Features International Sugar Journal

Rising ethanol blending program in India will soak up surplus sugar

The Indian sugar sector used to be a wildcard in the sugar market where periodic swings in output would tip the global sugar price one way or the other. Some stability was brought when the market arm of the sugar policy was decontrolled. However, the transformative impact on the sugar industry in the recent past has been the introduction of the high yielding cane variety C-0238. In 2015/16 India produced 27.4 million tonnes raw value (mtrv). This catapulted to 35.3 mtrv in 2017/18 – less from expansion in acreage but rather increase in productivity both in the field and factory. Surplus production of over 8 million tonnes, a good part of it destined for the export market clearly pressured the global supplies. The new normal persuaded policy makers to address the challenge.

India – Sugar production during 2012-21 (million tonnes raw value)

20/21 19/20 18/19 17/18 16/17 15/16 14/15 13/14 12/13
Sugar output 34.0 29.8 35.8 35.3 22.1 27.4 30.6 26.6 27.3

Source: FO Licht


The Government was fast in responding, turning a challenge into a great opportunity. In the short-term, measures such as balancing sugar supply and demand in the domestic market by release systems, focussing on exports, creating buffer stocks etc. were implemented to ensure payment to the farmers for their cane. These visible and obvious measures were, however, only a beginner’s warm-up for a long race.

In 2018, through new biofuels policy, the Government addressed sucrose surplus plus clean energy and energy security. India imports 80 percent of its fuel requirement from other countries and is rated amongst the lowest in air quality index. An ethanol program could meet both ends. India flirted with the ethanol blending program in the past too, but the concern of weather-related production swings over-rode a long-term effort. Now, with rising production and stagnant consumption growth in sugar, things are different.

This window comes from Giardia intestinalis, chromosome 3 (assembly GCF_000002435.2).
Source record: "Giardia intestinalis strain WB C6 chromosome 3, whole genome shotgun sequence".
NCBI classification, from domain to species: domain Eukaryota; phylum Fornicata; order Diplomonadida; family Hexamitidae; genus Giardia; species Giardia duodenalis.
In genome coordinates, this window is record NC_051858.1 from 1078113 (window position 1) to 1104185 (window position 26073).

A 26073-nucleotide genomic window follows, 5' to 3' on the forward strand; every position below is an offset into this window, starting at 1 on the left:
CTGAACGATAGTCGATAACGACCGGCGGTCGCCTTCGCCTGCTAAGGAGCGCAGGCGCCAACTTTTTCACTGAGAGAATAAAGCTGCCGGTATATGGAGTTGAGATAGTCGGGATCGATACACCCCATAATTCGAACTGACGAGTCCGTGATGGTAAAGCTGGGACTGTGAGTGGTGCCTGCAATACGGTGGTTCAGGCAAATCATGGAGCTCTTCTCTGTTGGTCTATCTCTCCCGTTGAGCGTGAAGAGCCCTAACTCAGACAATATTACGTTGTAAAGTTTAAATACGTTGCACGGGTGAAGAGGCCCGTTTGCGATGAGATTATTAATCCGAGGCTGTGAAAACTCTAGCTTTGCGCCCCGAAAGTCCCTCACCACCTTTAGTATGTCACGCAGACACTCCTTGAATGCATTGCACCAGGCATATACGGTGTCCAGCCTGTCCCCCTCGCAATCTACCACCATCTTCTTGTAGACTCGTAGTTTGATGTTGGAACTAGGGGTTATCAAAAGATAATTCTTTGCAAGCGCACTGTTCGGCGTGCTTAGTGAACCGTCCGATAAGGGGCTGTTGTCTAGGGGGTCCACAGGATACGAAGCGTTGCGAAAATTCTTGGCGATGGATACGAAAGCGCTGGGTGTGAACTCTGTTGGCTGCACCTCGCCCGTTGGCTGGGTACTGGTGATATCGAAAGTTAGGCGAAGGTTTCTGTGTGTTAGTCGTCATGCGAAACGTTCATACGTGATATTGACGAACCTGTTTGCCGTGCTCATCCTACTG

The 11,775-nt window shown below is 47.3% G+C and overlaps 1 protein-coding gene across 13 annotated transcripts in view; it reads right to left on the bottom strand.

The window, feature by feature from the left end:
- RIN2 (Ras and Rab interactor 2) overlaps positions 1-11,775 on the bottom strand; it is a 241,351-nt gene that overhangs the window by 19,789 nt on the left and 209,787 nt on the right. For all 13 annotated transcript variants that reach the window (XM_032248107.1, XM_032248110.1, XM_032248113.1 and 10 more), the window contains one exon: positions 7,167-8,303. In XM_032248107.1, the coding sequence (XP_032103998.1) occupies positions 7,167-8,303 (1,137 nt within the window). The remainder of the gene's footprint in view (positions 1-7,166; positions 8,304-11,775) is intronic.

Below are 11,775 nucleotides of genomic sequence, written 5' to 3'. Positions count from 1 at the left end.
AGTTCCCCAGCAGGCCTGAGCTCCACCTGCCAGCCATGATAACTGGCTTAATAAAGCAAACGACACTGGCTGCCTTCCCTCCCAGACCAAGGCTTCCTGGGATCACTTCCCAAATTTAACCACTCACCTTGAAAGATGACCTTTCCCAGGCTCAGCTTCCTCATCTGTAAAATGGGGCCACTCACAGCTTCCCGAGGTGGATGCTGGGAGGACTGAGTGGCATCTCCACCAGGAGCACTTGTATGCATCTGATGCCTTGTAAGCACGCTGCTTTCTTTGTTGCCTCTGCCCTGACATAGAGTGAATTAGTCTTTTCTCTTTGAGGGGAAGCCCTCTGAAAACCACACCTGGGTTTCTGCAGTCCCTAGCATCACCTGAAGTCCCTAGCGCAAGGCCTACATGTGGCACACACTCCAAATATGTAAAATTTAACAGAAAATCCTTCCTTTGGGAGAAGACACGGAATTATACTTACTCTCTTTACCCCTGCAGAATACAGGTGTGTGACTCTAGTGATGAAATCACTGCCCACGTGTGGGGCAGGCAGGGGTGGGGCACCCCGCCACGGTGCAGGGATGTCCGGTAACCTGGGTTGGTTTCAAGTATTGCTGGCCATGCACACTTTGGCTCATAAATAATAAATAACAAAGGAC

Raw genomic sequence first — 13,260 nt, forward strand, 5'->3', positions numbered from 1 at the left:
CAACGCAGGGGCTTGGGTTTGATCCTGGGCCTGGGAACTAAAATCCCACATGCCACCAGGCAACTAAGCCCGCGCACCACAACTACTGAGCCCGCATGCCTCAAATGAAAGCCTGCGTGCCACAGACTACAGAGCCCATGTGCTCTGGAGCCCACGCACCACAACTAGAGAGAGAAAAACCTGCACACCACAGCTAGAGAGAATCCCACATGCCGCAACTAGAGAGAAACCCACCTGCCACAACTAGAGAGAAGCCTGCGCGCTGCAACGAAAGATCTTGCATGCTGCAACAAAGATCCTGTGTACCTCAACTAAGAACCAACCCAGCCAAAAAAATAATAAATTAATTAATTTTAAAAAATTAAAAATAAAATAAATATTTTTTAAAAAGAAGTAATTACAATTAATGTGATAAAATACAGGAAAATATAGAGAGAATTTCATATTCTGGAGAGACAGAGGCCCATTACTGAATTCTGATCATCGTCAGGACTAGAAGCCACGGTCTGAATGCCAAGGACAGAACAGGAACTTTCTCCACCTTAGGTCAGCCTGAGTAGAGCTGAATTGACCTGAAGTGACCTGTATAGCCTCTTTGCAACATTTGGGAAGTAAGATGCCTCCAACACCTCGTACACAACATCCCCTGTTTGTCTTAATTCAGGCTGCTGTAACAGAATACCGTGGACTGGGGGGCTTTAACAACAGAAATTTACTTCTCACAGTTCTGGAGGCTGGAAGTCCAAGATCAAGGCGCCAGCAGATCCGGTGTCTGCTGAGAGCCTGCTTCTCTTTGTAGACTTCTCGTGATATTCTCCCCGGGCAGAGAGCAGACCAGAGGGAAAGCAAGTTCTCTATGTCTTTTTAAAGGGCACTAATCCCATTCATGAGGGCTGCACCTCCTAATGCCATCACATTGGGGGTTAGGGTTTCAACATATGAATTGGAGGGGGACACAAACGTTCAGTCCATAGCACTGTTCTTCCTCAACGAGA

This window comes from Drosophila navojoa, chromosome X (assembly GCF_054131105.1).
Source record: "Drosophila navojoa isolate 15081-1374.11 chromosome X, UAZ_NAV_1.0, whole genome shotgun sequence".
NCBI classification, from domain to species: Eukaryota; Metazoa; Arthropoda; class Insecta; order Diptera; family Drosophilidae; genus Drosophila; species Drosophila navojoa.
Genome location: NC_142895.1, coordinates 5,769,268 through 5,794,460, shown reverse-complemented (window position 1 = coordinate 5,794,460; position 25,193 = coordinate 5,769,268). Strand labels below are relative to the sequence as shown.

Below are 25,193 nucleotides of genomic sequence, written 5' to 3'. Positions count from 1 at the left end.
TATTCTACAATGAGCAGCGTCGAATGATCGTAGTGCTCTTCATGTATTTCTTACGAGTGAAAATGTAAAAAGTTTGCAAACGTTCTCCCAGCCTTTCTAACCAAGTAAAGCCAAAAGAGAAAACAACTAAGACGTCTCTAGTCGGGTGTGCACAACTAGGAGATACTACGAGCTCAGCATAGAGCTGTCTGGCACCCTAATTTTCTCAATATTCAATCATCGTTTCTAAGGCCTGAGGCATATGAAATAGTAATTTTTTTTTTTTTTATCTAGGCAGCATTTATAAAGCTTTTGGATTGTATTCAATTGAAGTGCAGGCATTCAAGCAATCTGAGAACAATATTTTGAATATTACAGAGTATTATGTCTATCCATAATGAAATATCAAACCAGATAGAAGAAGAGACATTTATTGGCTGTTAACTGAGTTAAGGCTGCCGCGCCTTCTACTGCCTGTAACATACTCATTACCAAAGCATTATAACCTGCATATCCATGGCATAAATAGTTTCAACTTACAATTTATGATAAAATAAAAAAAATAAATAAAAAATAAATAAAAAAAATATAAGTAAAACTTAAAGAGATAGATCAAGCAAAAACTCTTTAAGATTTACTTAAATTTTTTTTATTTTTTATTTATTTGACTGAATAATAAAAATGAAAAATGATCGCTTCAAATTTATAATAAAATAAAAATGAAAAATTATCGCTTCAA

The biofuels policy was followed by a differential price mechanism whereby higher prices were stipulated for sugar-rich B-Molasses or sugarcane juice ethanol to compensate for sugar sacrificed. This was a visionary move which has led to sugar dedicated for ethanol increasing from 0.9 million tonnes in 2018-19 to 2 million tonnes in 2020-21., Further,  the Government incentivised the sector – the state control on ethanol and molasses movement were relaxed, new ethanol projects were encouraged through an interest subvention scheme; policy and procedure for approvals were relaxed. Ethanol blending which was 0.38 billion litres in 2013 is expected to cross 3.25 billion litres this year, a 9-fold increase in 9 years. Today, ‘fuel ethanol’ in India is the fastest-growing ethanol program in the world.

The relative success of the programme has persuaded the Government to bring the original targets forward. The program’s earlier target was to introduce 20 percent ethanol blending by 2030. This has now been brought forward to 2025.

The government has a broader plan for this sector. Ethanol requirement is expected to be 12 billion litres by 2024-25 – 9 billion litres for ethanol at 20 percent ethanol blending and 3 billion litres for other sectors.

The current ethanol capacity is 4.26 billion litres (1.02 billion litres from grains). New capacities of around a billion litres are expected to come on stream in 2022, increasing the total capacity to 5.2 billion litres next year. Plans are to increase ethanol capacity to 6.60 billion litres from sugarcane and 5.4 billion litres from grains by 2025 to meet the anticipated demand of 12 billion litres.

To achieve the ambitious ethanol blending target of 20 percent, new capacities must be added. To this end, the government has given a big push for ethanol production this year. The government has also included grain-based (damaged grains – rice, maize, sorghum etc) ethanol plants under the interest subvention scheme.  This will give a further impetus to the grain ethanol program. India has a stable rice production with exports at around 10 million tonnes every year. An ethanol push shall be very beneficial as surplus rice and grains will be used gainfully for domestic use and to provide clean energy.

To ensure certainty of demand, the oil manufacturing companies (OMCs) have agreed to sign long term contracts for ethanol. New plans to increase the ethanol blending rate, 10 percent now, are under discussions. This will continue to increase the demand for producers.

The government’s focused, systematic and incentivised drive has certainly informed the rapid expansion in ethanol output. The push will have to continue for few more years to reach zero sugar surplus. The global sugar market doubtless awaits the reset and relative calm before any unexpected developments upset structural exporters.


Ravi Gupta, President, Shree Renuka Sugars